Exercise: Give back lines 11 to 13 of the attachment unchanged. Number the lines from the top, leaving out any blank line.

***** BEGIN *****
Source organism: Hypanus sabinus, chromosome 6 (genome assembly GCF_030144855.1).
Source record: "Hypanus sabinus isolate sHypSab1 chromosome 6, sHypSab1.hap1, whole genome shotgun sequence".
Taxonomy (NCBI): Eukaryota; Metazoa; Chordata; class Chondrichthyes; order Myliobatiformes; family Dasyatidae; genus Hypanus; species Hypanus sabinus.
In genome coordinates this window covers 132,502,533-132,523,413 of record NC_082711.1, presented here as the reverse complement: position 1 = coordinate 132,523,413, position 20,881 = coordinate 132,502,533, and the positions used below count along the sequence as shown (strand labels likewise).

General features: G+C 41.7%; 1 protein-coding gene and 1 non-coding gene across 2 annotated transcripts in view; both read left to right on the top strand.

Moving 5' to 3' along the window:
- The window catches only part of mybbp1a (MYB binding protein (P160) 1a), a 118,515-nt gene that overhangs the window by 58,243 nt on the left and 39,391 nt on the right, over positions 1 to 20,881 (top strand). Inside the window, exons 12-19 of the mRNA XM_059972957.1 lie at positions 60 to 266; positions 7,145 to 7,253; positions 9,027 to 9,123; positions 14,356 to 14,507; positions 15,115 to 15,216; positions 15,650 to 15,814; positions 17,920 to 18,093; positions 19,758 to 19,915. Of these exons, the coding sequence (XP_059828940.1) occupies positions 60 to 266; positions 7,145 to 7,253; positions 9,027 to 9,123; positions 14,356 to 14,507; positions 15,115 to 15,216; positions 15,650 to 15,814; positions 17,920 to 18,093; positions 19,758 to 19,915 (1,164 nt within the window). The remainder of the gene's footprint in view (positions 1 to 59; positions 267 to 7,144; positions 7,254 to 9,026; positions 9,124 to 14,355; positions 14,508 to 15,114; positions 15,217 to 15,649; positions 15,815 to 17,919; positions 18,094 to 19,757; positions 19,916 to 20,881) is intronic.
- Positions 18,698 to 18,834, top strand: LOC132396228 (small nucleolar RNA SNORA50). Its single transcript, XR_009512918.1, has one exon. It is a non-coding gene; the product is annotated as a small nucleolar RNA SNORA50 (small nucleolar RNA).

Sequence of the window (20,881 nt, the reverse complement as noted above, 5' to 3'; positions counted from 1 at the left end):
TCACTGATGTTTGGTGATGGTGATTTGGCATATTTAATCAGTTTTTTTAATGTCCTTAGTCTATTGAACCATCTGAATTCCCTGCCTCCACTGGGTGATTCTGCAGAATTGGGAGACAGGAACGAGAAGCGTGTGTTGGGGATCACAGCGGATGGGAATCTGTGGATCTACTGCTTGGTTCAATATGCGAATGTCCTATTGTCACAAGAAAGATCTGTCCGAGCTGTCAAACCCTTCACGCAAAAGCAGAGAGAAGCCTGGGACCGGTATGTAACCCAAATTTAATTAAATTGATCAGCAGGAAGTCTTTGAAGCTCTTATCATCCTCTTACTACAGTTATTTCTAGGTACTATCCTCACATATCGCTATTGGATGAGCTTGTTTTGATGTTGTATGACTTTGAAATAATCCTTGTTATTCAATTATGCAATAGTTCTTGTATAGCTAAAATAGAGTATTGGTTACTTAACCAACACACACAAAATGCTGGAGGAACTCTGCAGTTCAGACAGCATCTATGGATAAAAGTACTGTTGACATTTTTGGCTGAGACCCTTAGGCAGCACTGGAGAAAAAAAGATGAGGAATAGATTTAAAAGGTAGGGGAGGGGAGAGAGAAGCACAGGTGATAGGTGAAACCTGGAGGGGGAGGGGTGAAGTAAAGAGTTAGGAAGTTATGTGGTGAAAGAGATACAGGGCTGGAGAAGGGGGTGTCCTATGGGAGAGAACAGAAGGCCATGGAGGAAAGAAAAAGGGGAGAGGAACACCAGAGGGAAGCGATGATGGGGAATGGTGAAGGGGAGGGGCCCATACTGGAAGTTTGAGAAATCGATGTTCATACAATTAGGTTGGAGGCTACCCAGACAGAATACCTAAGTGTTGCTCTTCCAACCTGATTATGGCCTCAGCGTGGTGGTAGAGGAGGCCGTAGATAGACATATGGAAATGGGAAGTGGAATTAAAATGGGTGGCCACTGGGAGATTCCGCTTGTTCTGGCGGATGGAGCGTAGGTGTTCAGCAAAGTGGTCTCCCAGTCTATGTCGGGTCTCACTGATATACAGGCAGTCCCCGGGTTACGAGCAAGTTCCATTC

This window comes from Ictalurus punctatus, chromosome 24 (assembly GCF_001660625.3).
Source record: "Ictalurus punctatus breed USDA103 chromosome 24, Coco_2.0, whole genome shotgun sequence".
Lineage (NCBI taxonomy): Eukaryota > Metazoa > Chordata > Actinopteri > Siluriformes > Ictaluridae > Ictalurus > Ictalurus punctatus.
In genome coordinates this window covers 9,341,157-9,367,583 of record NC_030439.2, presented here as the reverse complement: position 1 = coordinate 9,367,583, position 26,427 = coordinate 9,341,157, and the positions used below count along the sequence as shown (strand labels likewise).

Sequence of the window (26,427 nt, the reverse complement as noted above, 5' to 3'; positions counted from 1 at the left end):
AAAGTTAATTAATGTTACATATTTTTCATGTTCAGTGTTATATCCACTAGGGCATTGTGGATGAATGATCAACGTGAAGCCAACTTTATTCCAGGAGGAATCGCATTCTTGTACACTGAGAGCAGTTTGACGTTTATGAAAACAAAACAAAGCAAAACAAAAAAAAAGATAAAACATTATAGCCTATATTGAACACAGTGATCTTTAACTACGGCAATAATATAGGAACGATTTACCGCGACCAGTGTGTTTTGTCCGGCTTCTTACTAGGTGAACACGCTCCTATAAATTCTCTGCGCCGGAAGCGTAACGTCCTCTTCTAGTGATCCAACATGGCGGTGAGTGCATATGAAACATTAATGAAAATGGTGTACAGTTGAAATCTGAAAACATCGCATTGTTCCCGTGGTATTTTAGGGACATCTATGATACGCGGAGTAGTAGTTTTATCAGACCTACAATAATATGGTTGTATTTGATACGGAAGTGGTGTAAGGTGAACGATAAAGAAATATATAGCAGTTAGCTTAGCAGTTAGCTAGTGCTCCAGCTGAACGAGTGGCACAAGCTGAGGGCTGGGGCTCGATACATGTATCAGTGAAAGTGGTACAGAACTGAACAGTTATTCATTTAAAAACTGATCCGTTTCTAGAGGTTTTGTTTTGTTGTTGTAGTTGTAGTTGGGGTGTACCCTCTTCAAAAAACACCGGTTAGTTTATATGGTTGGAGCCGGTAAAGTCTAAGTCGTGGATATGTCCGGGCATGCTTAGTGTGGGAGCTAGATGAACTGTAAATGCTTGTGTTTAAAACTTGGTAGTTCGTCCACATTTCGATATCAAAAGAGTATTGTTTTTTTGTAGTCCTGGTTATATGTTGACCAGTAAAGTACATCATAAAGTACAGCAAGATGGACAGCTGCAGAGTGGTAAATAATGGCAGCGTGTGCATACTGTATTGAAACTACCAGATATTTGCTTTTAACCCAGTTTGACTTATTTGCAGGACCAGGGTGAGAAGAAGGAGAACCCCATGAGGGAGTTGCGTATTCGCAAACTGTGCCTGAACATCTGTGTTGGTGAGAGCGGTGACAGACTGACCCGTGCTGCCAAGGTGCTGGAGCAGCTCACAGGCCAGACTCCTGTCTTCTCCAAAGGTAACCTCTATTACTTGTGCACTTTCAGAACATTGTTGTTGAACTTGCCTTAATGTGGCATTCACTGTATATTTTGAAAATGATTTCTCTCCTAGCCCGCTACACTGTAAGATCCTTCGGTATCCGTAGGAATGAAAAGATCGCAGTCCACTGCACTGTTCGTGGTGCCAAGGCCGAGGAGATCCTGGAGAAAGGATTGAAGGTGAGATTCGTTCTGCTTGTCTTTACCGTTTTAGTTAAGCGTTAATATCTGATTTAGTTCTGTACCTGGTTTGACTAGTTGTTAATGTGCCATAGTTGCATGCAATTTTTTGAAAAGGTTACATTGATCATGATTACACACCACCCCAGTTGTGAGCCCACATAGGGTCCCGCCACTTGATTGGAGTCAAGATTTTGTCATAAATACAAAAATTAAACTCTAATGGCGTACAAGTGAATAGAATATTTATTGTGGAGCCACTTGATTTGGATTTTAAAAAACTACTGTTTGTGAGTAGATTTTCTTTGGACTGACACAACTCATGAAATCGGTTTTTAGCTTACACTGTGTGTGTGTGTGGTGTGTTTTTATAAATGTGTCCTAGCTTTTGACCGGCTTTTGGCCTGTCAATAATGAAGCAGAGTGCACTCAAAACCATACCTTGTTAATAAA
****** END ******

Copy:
This window comes from Ictalurus punctatus, chromosome 24 (assembly GCF_001660625.3).
Source record: "Ictalurus punctatus breed USDA103 chromosome 24, Coco_2.0, whole genome shotgun sequence".
Lineage (NCBI taxonomy): Eukaryota > Metazoa > Chordata > Actinopteri > Siluriformes > Ictaluridae > Ictalurus > Ictalurus punctatus.